Try to think of the mediums in a sequence. I often start out negotiating via email and if it is going well, I continue. If I notice the medium might be a problem, I do not hesitate to move to the phone or video conference.

Also read: Innovation has no borders, no owners: Alex Goryachev

Q. Three must-have skills to be an effective negotiator…
First, an open and creative/problem-solving mind. The best negotiators look at a problem from different angles and deploy problem-solving to reach the best agreements. Imagine you are going into a job negotiation. Obviously you want to think about salary, but think more creatively. If they cannot meet your salary needs, can they codify a progression of increases over the first few years? And what else is important? Perhaps telecommuting is attractive since it would take you 45 minutes to get to office. Maybe a flexible schedule has value because you have to pick your kids up at day care. Finally, you have a desire to climb up the ladder. What kind of training can they commit to as part of the employment relationship?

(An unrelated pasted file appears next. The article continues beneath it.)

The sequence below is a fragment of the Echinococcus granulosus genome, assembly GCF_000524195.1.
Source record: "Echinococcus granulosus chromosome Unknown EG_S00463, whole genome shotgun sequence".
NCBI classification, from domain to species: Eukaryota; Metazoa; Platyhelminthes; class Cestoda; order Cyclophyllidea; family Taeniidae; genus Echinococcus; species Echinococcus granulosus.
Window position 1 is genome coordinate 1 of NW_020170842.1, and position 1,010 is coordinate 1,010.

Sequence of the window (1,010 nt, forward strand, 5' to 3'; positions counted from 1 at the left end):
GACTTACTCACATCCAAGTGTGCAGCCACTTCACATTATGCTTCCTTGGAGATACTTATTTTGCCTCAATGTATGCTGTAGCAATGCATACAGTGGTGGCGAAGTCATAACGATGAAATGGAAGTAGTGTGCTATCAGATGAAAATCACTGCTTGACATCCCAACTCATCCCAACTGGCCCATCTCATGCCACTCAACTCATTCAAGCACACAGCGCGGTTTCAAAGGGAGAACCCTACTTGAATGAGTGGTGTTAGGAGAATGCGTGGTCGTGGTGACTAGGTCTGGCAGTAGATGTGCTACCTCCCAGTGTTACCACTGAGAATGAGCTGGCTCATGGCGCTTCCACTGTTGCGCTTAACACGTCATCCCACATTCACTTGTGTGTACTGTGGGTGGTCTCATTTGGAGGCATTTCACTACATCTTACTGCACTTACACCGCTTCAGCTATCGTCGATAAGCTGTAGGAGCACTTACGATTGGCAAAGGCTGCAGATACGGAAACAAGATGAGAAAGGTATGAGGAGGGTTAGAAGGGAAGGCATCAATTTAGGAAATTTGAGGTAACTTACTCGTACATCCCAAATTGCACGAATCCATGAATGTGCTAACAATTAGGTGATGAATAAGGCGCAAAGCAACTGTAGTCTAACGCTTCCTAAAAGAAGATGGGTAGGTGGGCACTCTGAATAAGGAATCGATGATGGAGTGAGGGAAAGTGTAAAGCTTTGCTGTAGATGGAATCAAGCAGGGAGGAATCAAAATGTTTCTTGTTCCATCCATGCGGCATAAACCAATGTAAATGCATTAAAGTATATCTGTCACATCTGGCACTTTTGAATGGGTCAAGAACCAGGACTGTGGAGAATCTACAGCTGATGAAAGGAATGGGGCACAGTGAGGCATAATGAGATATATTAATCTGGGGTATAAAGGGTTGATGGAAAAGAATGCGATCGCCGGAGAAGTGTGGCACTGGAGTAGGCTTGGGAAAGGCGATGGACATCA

Second is the ability to adapt and be flexible. In negotiation, we are always working with incomplete information. As the process unfolds, we learn more about what is really important to the other negotiator and what is possible. To learn those things, we have to take an adaptable and flexible approach—one where we respond to new information and think about how to manage it most effectively.   
Finally, focus on interests and not positions. In negotiation, we often talk about positions (what we want), but we really need to focus on interests (why we want those things). Interests are the key to negotiation and come in two buckets, tangible and intangible. Tangible interests are those we can touch like land or money. Intangible interests are things we cannot touch, but are very important, such as our need to save face or to be recognised for a job well done. These interests are what really drive us and are often hidden, but reveal themselves as the process goes on and some trust is built.

Dr Joshua N Weiss is co-founder of the Global Negotiation Initiative at Harvard University and a Senior Fellow at the Harvard Negotiation Project. He is also director of the MS in Leadership and Negotiation at Bay Path University and author of The Book of Real- World Negotiations